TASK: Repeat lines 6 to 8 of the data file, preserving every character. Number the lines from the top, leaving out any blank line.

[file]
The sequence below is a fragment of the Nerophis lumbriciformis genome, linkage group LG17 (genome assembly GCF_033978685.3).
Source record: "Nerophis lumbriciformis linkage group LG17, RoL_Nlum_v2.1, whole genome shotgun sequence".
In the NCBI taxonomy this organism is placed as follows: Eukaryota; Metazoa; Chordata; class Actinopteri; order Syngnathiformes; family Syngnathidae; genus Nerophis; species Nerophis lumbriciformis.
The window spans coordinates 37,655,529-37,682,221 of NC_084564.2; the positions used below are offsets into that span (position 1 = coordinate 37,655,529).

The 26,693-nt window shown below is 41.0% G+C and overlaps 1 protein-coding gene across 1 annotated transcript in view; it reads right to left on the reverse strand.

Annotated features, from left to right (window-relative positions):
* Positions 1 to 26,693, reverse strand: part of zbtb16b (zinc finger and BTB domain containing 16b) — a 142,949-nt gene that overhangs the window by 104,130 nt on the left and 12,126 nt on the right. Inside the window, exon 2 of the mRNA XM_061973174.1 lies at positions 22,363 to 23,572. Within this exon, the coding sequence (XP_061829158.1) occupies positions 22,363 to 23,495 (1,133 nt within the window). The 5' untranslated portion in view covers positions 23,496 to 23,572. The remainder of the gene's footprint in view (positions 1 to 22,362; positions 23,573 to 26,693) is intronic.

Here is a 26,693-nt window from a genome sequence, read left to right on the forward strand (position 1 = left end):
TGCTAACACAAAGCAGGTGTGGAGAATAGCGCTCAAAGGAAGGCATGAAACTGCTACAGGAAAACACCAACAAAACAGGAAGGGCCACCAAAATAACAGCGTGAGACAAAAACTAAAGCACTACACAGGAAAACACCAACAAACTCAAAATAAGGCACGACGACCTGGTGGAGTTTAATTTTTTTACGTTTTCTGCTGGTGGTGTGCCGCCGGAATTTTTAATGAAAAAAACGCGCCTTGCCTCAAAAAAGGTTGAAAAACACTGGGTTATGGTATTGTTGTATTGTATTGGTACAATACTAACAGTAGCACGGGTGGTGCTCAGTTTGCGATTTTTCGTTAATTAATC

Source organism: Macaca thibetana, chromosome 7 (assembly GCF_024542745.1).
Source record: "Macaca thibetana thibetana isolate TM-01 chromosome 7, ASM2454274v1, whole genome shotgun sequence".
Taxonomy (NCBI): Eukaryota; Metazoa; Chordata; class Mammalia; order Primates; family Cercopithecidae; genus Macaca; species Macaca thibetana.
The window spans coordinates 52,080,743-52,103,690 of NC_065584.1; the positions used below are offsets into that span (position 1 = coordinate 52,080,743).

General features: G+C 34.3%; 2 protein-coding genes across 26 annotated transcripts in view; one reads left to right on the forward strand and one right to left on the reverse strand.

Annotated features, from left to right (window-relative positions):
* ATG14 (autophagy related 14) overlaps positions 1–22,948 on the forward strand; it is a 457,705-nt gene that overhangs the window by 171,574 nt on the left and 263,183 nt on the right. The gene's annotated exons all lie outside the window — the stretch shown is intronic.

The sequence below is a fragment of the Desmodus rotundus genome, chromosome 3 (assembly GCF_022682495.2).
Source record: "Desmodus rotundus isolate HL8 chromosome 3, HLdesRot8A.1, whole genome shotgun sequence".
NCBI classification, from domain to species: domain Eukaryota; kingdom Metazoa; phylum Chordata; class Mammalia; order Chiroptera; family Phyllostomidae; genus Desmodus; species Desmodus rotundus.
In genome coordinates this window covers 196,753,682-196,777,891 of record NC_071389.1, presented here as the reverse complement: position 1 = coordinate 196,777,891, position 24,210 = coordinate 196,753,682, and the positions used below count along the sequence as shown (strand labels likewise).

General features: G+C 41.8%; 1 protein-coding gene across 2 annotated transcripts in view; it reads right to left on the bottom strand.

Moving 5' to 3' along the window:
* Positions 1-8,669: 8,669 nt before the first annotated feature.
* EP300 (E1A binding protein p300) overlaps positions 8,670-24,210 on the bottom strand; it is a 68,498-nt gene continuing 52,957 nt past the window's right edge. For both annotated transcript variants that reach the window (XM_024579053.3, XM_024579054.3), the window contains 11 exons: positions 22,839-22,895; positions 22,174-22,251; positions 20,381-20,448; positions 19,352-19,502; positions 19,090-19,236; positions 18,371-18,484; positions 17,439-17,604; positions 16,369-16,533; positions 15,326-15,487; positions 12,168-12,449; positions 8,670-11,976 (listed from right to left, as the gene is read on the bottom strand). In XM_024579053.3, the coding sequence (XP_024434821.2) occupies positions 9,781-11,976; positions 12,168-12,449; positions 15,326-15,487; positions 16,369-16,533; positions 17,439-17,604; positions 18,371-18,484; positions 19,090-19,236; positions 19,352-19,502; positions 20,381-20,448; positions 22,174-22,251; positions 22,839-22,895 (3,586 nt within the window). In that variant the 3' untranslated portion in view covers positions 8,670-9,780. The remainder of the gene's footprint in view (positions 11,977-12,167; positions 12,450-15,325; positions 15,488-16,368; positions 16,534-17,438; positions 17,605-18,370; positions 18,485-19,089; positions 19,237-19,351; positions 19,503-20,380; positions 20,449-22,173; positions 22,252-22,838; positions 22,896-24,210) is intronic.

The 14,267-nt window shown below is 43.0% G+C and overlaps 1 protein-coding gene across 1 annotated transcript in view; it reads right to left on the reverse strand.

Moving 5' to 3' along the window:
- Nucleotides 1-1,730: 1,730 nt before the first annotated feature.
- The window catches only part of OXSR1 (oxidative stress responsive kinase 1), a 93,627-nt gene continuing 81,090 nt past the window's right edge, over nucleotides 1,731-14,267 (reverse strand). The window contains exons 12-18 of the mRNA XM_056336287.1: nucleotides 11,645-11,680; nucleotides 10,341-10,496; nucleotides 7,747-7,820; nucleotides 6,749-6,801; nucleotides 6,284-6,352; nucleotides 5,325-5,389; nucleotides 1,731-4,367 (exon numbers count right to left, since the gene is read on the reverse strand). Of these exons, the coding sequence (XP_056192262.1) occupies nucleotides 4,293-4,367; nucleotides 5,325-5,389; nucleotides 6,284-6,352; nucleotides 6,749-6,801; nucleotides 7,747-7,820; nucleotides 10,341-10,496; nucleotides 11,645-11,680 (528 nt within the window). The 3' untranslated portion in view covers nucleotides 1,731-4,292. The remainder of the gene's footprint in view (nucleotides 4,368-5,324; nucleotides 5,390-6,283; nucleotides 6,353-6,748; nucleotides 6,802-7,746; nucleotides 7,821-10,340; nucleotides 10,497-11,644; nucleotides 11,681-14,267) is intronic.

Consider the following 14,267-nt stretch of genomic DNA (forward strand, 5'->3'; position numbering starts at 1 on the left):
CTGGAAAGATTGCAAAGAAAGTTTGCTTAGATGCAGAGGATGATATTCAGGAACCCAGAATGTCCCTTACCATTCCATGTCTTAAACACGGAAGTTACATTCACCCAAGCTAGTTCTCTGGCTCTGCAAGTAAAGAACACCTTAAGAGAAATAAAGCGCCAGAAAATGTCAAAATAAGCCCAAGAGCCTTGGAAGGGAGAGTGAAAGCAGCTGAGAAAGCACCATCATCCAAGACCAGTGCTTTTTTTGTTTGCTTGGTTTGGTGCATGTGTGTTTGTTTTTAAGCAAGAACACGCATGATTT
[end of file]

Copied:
Annotated features, from left to right (window-relative positions):
* Positions 1 to 26,693, reverse strand: part of zbtb16b (zinc finger and BTB domain containing 16b) — a 142,949-nt gene that overhangs the window by 104,130 nt on the left and 12,126 nt on the right. Inside the window, exon 2 of the mRNA XM_061973174.1 lies at positions 22,363 to 23,572. Within this exon, the coding sequence (XP_061829158.1) occupies positions 22,363 to 23,495 (1,133 nt within the window). The 5' untranslated portion in view covers positions 23,496 to 23,572. The remainder of the gene's footprint in view (positions 1 to 22,362; positions 23,573 to 26,693) is intronic.

Here is a 26,693-nt window from a genome sequence, read left to right on the forward strand (position 1 = left end):